Matt Monro recorded many soaring or tender love songs, but it could be argued he was at his best when he got hold of a heartbreaking lyric. Many of his best records were produced and arranged by George Martin, and though Matt is no longer with us his romantic balladry endures as a superior example of the art form. Yes, Valentine’s Day is about love, but it was Matt who advised us, in the theme song from the movie “Love is a Many Splendored Thing,” of love’s many twists and turns. So we celebrate the day and Matt Monro’s artistry all at once. It seems only fitting.
Matt Monro, ‘Portrait of My Love’ with a montage of the artist in still photos and live footage
Right about now most readers are probably wondering, “Matt who?” The late, great British vocalist, who was discovered driving a bus in the 1950s, thus earning him the nickname “The Singing Bus Driver,” had only two substantial hits in the U.S. (1961’s “My Kind of Girl,” a #18 single, and 1964’s “Walk Away,” a #23 single that stood out even in that British Invasion year) but charted regularly in his native U.K. from 1960 through 1966, and had #26 U.K. hit again in 1973 with “And You Smiled.” Monroe died of liver cancer in 1985 in London.
Matt Monro’s first U.S. hit, 1961’s ‘My Kind of Girl’ (#18 single)
Monro’s legend rests less his recorded legacy than on his popularity as a concert and club entertainer on the international circuit. But he was sought out by some of England’s top producers and arrangers for major projects, including film soundtrack work, and the records he made have continued to touch a responsive chord among lovers of contemporary standards around the world (check the comments section below his YouTube videos).
Matt Monro sings the theme from the James Bond film From Russia With Love, as heard over the closing credits. Composed, arranged and conducted by Sir John Barry.
While driving the #27 bus from Highgate to Teddington, the London-born Monro (born Terence Edward Parsons, he was given his stage name by an early mentor, Trinidadian pianist Winifred Atwell) was signed as a featured vocalist in 1956 by the BBC Show Band, and a year later released his first album of standards, Blue and Sentimental. Favorable reviews ensued, but his career languished until 1960, when producer George Martin, whose path was soon to cross that of The Beatles, brought Monro into a Peter Sellers album he was producing for the purpose of recording a satirical song for Sellers to then imitate with a Sinatra-style vocal. Sellers liked Monro’s version so much he decided to use it to open his album, but billed Monro as a guest named Fred Flange, not much of a boost to Monro’s career. But it kicked off a lifelong friendship with Martin, who began producing Monro’s recordings for Parlophone. Their second single together, “Portrait of My Love,” rose to #3 on the U.K. Singles Chart, and the next year he was named the Top International Act by Billboard.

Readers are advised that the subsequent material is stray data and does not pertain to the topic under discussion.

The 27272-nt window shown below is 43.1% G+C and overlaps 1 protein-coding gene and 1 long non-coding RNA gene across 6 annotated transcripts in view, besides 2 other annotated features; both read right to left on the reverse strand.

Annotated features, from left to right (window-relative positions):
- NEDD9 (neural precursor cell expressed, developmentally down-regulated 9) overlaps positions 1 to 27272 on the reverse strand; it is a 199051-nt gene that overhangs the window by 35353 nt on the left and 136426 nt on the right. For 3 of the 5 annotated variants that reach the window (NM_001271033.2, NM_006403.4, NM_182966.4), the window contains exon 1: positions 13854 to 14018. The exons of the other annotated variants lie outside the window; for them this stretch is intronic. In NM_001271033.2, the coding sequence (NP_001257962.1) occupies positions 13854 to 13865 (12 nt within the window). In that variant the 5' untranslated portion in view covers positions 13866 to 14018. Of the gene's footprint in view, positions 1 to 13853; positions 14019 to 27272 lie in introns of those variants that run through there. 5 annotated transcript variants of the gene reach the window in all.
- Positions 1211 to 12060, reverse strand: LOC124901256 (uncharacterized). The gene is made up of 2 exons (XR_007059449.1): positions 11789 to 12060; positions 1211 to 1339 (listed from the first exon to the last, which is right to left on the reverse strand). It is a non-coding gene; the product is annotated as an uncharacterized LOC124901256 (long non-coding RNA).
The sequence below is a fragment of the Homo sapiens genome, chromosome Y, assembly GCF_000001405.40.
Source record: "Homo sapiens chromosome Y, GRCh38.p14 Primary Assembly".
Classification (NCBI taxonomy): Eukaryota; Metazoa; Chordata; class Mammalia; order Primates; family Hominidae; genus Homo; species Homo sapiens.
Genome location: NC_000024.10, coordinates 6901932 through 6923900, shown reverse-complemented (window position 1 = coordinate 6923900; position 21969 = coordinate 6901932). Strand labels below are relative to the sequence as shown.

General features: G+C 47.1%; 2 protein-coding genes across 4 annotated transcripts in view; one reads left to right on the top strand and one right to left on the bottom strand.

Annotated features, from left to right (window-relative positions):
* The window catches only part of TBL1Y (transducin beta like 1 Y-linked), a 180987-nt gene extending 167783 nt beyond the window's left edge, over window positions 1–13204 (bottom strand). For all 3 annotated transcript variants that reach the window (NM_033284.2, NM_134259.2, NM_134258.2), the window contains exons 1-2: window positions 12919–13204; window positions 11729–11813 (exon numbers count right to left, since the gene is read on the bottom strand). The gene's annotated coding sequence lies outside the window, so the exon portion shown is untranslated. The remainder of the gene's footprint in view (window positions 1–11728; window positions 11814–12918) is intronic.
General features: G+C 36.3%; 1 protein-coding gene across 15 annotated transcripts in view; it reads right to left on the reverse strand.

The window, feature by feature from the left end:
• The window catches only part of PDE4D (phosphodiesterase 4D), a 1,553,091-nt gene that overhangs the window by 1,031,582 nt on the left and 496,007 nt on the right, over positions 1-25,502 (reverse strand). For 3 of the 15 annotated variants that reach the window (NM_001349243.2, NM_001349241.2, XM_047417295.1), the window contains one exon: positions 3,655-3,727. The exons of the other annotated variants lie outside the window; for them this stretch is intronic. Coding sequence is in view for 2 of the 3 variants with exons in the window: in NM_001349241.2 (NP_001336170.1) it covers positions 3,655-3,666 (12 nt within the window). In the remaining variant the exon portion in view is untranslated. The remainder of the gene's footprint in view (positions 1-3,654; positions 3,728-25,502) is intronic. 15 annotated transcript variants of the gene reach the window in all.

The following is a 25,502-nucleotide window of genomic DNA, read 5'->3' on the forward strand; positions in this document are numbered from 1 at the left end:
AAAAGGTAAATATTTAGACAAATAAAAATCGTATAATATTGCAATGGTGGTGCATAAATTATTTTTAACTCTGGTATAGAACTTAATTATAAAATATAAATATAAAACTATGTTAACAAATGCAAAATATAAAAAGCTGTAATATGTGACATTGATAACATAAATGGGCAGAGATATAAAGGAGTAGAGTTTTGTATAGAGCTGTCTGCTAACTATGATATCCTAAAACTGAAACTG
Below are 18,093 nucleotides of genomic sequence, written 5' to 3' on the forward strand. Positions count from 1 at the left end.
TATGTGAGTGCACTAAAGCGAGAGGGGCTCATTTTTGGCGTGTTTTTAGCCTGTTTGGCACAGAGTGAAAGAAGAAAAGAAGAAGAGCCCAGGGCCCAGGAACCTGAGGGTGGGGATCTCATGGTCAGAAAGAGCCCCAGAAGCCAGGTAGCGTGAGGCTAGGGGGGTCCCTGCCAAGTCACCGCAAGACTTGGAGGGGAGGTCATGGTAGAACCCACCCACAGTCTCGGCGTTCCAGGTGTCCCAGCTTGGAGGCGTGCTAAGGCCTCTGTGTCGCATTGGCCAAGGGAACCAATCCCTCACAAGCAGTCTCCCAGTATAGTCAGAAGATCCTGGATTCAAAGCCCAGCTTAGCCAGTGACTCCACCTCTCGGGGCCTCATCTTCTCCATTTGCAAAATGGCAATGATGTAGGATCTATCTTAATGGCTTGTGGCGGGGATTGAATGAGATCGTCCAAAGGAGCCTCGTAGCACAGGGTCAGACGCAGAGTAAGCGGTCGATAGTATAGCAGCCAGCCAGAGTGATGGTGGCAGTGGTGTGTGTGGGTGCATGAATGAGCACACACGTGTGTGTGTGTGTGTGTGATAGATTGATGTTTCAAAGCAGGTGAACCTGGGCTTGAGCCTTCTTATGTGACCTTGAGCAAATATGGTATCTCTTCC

From his BBC TV show Matt Sings Monro, Matt Monro with a sensitive reading of his hit (U.K. Top Ten) single, ‘Softly As I Leave You’
More chart successes followed—in ’61 he won ITV’s A Song for Britain with “My Kind of Girl,” which became his first U.S. hit, peaking at #18, and in ’62 delivered one of his most sensitive performances, “Softly As I Leave You” (#10 U.K. single, a double-sided hit with its B side, “Is There Anything I Can Do”) and gave a powerful reading of the John Barry-produced theme song from the James Bond film From Russia With Love (heard playing on the radio in the film and over the closing credits).